Print Design

If you’re unfamiliar with the task of designing for print, it can be daunting. Not only do you have to create and prepare a design that works well on paper, you also have to ensure your project is properly set up for print while avoiding a minefield of common design mistakes. You’ll need to think about color profiles, resolutions, sizing, which type of black you’re going to use (yes, there are multiple types), your application choice (Photoshop, Illustrator, etc.), and of course, bleed and trim. It can all be rather intimidating and, as you may have noticed, there’s a lack of information out there to help you get it right.

Here are six guidelines to follow when designing for print:

1. Know the difference between RGB & CMYK color

RGB (Red/Green/Blue) is an additive system in which light is used to mix colors; the more light you add, the brighter and more vibrant the color becomes. When working on digital designs you’ll often be working in RGB mode because that’s how your monitor works, but problems arise when we create print designs using RGB-based tools.

CMYK (Cyan/Magenta/Yellow/Black(Key)) is a subtractive system in which inks are mixed to create a range of different hues, much like a traditional artist mixes paints. The more ink you mix, the darker the color becomes. The spectrum of colors that can be produced by light is much wider than the range achievable by ink, so print design applications have a special CMYK mode to limit the gamut of colors available when designing for print.

2. Watch your black!

When printing with black, there are two types of black you can use. Black-100 K should be used for body copy and barcodes whereas Rich Black-40 C 40 M 40 Y 100 K should be used when using blocks of black. Rich/packed black specifications may differ from printer to printer so you should ask your printer what they recommend. It may be hard to tell the difference when preparing files on your monitor screen; screens show richer colors in RGB. Therefore, it is wise to get a press proof when printing blocks of black.

3. Keep an eye on your font & line weights

The printing press does a great job of controlling how much ink is placed onto the paper. It works by simply using a lower density of dots in areas that don’t need much coverage. The trouble is, you also lose detail when you go too small, so tiny text and fine hairlines in your artwork are the first elements to become illegible. A limit of 6pt text is the rule of thumb, but it all depends on the style of your typeface. The currently popular Helvetica and Helvetica Neue light fonts can all but disappear at larger sizes due to their superfine lines. Keep this in mind when setting any small print within your designs.

4. Set the correct resolution

On your computer, resolution only alters how large your image looks on screen. In print, resolution determines how sharp and crisp your designs will appear. 72 PPI (pixels-per-inch) is the usual figure for web images, but in print 300 PPI is the standard. The more dots or pixels you can put in every inch, the more detail the overall image will retain when the image is reproduced in ink.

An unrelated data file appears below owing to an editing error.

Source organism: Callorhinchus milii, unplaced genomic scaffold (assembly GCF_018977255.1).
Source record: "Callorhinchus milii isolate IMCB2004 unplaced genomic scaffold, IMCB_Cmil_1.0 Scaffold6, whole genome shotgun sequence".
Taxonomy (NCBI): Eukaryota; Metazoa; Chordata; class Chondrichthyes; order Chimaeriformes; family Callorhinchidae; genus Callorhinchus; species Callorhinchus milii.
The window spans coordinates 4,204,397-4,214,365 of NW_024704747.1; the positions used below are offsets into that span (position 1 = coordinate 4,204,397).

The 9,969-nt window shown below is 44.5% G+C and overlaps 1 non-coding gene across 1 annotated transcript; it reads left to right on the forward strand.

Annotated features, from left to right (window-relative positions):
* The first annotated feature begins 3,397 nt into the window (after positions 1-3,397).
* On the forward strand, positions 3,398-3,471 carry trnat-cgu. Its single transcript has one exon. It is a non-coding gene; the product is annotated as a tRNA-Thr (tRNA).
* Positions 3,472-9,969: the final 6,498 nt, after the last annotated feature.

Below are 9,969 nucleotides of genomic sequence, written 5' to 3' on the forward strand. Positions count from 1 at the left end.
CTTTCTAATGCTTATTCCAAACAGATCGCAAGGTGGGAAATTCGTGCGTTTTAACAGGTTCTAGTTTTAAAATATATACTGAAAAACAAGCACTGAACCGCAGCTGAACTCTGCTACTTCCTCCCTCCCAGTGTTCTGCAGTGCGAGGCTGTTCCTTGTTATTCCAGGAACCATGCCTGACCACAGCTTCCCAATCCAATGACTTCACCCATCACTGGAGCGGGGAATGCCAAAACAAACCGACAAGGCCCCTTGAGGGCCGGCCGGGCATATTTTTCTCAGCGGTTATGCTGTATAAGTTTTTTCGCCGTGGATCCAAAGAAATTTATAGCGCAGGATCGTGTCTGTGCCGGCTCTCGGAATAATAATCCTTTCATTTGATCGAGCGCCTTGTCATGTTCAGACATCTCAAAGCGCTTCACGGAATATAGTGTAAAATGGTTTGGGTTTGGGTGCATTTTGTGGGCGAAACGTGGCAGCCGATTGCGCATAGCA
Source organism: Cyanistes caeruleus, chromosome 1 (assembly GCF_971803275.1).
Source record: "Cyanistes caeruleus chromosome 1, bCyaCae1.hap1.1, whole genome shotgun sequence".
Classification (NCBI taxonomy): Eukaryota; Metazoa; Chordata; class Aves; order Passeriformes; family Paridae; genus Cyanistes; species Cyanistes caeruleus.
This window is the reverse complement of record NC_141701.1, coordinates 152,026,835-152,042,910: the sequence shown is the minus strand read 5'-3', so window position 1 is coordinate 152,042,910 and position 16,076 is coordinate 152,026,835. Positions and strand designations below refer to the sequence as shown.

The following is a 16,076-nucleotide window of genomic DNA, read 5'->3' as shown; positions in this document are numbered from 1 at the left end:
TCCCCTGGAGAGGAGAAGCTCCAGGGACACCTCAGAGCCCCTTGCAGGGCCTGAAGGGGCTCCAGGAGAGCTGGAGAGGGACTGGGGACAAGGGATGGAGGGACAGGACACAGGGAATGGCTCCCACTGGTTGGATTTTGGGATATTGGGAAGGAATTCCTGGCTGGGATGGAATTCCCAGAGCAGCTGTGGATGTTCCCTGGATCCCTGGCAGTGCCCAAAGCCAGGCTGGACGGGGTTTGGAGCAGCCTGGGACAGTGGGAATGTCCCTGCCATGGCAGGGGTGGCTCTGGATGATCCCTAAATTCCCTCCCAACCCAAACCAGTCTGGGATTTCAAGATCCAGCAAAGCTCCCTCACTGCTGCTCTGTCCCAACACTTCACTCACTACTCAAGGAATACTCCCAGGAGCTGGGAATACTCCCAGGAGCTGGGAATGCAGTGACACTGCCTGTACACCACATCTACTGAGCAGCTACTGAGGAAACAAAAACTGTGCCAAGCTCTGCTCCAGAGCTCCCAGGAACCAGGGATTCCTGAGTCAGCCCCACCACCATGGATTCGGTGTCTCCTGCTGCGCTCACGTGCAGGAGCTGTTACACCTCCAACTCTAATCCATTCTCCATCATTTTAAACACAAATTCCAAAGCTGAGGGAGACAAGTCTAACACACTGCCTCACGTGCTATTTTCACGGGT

Make sure all your artwork is created at 300 PPI—that includes all images, photography, and type. If you happen to throw a 72 PPI image into your 300 PPI working document, it will appear tiny because it will be resized accordingly. You’re going to need massive images to fill most documents at 300 PPI, so random images from the web won't cut it.

An image cannot be scaled up in resolution, so make sure you set the document size correctly to begin with to avoid having to start from scratch.

5. Don't forget the bleed

Resolution isn’t the only crucial factor when setting up a print design layout. You’ll also need to remember to accommodate for bleed. Bleed is an extra margin around the edge of your design where any background elements that touch the edge of the page are slightly extended. This allows for small inaccuracies when the printed sheet is trimmed to size, so cutting through that buffer of color will avoid leaving any thin white strips of paper along the edge of your print.

The actual amount of bleed you require will differ between print supplier and project, so be sure to select a printer beforehand and follow their specifications.

6. Kern, proofread, and spell check

Typos suck. Despite proofreading, there's always the possibility that an error or two could slip past you. Correcting mistakes is easy on the web but imagine how devastating it would be if you took delivery of 5000 prints only to find a glaring error staring back at you from every single one! Mistakes in print can’t be fixed, so take your time to check for improper kerning, misuse of punctuation, and the usual there/their/they’re errors that aren’t picked up by spell check.

I design for both web and print, and I exercise due diligence (and then some) during the process in order to avoid potential "gotchas" if a client later asks for conversion from one to the other. I can't help thinking big, but I sweat the details.

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